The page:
Who reads this stuff anyway? Eiléan Ní Chuilleanáin on poetry

‘I have my people and they are waiting’: Who are the readers of poetry?

Eiléan Ní Chuilleanáin: Instead of a Shrine: Writings from the Ireland Chair of Poetry, published by UCD Press. The book will be launched at the Royal Irish Academy, Dawson St, Dublin, at 6.30pm today. Photograph: Brian McGovern

Eiléan Ní Chuilleanáin: Instead of a Shrine: Writings from the Ireland Chair of Poetry, published by UCD Press. The book will be launched at the Royal Irish Academy, Dawson St, Dublin, at 6.30pm today. Photograph: Brian McGovern

 

Who reads this stuff anyway?

That was my working title for this lecture. Every poet wonders about the readers: who are they, where are they, what will they understand, what will they like? Interestingly enough, non-readers or reluctant readers of poetry seem to be asking the same question. Who reads this stuff anyway? Let me start by exploring the difference between the questioners.

At the time in one’s life when poetry becomes an important activity – in other words, in youth – the whole question of how people will respond becomes very pressing. All poets have had some intense experience of reading, when the mere shape of a poem, or the floodlighting of truth through its language, seemed to take over the reading mind.

And then you find that this is an experience not everyone else has had. You start to notice the warning signs posted around the cultural hoardings. And if you’re turning into a poet yourself you can see that it’s not just that poetry is alien to some people, but the poet is marked as a dodgy character. In my own case, I could see the warnings spread about in the popular literature of the early 20th century and so that is where I’m going to start. However, there are other questions I’d like to mull over as well: the historical place of poetry in modern Ireland, the ways that poets have set out to reach the reader, and also the question of how we know what the reader is doing.

Poetry exists inside a wider literary milieu. So, the reader like myself who has been surrounded by poetry all her life gets an occasional sharp reminder that brings up another unwelcome truth: poetry readers are rarer than readers of prose. Perhaps not quite so rare in this country as in certain others (since lots of people get an acquaintance with poetry when they’re at school and quite a few go on being interested) but rare all the same. It’s quite recently that I’ve begun to consider how this should be so, starting with: how true is it? And have we a sense that poetry was once a great deal more popular than it is now; and is that sense well-founded? And how do people in our culture think about poetry in general? Is there an Irish twist to that attitude? And finally, what do we know or imagine about the reader’s response to the poem?

A well-regarded contemporary American poet, Ben Lerner, comes from Topeka, Kansas, and he mentions his home city repeatedly in his enticingly titled short book, The Hatred of Poetry, rather as if he expects the reader to accept it as an explanation for his low view of poetry’s public status.

His prize exhibit, and his starting point, is a three-line poem, Poetry, by Marianne Moore; the first line of which is “I, too, dislike it.” He writes entertainingly about William McGonagall, perceptively about Whitman and Dickinson; he illuminates the 20th-century American poetic from Olson to Claudia Rankine, and whizzes past Plato and Sidney and Shelley. He is trenchant in his response to cultural commentators who think there was a golden moment when the poet (who just happened to be a white male) spoke for everyone and defends Plath and Heaney from the charge of having an excessively personal voice.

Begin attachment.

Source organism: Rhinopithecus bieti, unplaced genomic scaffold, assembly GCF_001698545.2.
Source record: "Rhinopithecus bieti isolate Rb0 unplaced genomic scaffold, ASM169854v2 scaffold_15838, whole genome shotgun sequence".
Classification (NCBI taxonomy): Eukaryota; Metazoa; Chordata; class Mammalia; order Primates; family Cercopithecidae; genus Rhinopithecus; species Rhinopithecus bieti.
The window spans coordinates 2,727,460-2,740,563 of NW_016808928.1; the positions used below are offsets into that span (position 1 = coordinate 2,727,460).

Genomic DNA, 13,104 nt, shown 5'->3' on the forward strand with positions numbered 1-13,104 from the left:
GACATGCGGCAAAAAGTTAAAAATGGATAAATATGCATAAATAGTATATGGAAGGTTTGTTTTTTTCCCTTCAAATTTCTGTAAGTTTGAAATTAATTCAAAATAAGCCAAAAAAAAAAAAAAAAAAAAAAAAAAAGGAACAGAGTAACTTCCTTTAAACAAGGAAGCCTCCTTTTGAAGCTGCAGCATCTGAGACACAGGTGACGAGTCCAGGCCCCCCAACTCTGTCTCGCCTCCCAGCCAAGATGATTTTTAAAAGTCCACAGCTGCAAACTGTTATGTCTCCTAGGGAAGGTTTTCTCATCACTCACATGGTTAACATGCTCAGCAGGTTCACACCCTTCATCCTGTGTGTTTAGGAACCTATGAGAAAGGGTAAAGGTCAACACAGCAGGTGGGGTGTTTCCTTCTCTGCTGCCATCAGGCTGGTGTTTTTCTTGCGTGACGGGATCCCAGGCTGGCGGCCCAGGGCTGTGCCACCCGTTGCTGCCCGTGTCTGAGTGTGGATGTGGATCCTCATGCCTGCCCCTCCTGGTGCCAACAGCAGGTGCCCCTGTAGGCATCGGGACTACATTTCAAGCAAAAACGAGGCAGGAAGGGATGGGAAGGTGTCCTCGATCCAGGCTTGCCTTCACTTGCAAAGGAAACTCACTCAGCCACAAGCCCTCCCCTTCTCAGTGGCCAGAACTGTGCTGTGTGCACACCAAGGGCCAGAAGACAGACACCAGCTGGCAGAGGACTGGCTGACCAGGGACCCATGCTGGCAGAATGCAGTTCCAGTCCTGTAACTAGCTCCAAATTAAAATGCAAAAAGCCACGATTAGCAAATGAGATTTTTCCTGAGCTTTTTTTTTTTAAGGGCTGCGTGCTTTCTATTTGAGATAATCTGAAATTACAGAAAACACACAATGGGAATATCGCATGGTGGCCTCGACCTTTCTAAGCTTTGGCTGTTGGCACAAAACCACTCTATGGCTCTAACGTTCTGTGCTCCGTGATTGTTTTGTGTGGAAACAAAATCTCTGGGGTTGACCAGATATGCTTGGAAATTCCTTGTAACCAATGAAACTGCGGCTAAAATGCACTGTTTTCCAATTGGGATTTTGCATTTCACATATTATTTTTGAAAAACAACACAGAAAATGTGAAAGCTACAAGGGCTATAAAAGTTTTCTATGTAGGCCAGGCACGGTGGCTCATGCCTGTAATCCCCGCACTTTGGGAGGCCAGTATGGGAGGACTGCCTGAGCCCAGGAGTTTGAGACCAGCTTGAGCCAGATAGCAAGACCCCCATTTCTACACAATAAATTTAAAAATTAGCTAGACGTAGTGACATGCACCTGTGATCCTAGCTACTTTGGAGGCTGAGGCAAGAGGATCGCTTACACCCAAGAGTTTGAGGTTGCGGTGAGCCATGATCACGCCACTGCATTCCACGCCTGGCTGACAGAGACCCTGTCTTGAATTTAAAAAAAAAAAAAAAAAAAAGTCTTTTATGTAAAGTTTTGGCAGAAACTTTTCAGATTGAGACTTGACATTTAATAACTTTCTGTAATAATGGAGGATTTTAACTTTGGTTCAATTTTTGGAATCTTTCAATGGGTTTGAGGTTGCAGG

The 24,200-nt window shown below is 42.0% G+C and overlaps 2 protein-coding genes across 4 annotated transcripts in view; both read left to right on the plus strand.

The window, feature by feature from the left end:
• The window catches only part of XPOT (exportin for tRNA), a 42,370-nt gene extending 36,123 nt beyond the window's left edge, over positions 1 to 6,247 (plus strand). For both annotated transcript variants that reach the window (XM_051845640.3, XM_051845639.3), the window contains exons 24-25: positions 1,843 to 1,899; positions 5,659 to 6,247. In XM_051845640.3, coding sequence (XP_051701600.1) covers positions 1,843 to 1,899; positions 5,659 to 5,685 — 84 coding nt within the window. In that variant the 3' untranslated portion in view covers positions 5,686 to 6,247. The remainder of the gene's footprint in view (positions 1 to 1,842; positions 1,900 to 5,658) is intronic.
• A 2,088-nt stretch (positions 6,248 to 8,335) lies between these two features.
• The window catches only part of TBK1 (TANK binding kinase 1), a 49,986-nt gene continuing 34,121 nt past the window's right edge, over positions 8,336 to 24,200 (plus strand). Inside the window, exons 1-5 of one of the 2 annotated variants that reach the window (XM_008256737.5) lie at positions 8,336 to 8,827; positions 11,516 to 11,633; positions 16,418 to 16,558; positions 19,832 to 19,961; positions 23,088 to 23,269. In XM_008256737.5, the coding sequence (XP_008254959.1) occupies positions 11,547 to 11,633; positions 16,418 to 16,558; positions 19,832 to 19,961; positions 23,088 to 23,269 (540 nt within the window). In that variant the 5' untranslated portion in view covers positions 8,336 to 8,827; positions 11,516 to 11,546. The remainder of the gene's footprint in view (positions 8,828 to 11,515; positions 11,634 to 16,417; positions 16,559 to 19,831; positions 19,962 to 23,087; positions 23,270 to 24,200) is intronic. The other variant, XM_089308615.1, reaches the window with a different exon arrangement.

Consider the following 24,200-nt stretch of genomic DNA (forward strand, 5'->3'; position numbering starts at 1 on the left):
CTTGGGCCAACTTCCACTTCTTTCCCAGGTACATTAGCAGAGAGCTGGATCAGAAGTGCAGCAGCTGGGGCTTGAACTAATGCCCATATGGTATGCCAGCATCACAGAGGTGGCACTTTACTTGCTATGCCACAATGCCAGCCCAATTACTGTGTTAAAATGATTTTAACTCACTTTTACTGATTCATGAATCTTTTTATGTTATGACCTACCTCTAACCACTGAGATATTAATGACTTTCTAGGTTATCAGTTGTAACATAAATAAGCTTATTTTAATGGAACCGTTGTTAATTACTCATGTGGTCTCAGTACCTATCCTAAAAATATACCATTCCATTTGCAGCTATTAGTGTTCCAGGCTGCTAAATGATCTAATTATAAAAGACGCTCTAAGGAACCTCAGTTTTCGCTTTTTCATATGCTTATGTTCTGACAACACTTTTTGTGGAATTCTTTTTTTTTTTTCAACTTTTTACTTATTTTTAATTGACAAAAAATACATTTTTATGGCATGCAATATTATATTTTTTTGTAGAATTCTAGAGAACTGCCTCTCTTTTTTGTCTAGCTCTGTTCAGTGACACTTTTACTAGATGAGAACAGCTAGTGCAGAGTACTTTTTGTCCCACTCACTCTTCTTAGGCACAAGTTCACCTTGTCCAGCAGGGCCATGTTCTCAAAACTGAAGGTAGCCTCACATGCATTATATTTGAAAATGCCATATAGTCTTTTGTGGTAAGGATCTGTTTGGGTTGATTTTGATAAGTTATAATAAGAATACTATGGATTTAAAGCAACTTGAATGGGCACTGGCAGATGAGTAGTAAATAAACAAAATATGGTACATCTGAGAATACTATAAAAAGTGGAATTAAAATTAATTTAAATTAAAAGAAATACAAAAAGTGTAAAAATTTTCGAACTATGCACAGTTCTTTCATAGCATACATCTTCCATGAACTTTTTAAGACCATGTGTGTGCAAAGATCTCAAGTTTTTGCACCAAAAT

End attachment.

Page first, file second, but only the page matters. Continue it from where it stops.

The analysis of the public attitude leads him to conclude that people, including those who don’t actually ever read it, have an idea of what poetry ought to be, but believe the poets don’t adequately achieve it. His response, while admitting that every individual poem is a provisional and skewed attempt to capture the “utopian ideal of Poetry”, is that the poet is clearing “a space for the genuine Poem that never appears”.

I admire Lerner’s analysis, but I would like to start rather lower down on the intellectual scale. If we want to think about how poetry in general is regarded by a wide public, we might start by asking, how do we recognise a poem? The technical answer based on rhyme and metre is much less influential than it used to be.

Most people who think they can recognise a piece of language organised as a poem are responding to the look of the thing, to the typographical effect of line breaks that are not logically paragraphs or even grammatically sentences. But in fact, the single poem only gets us so far, and we would have to look closer to see whether what it contains in its complex of sounds and meanings is indeed poetry and not a shopping list or a catalogue of pictures. If it is a unit, it is the product of an individual voice.

Which brings us back to the characteristic of all language, that it is produced by speakers and writers, that it communicates what someone wants to say. Who is this someone? I am trying in this essay firstly to look at the social view of the poet and then of the reader, asking about the mismatching between the two that poets complain about, that they find frustrating, so that I can go on to examine the demands the poet makes on the reader, the faith, hope and charity that are expected.
This is an extract from Instead of a Shrine: Writings from the Ireland Chair of Poetry, published by UCD Press. The book will be launched at the Royal Irish Academy, Dawson St, Dublin, at 6.30pm today, with special guest speaker Edna Longley. All welcome.

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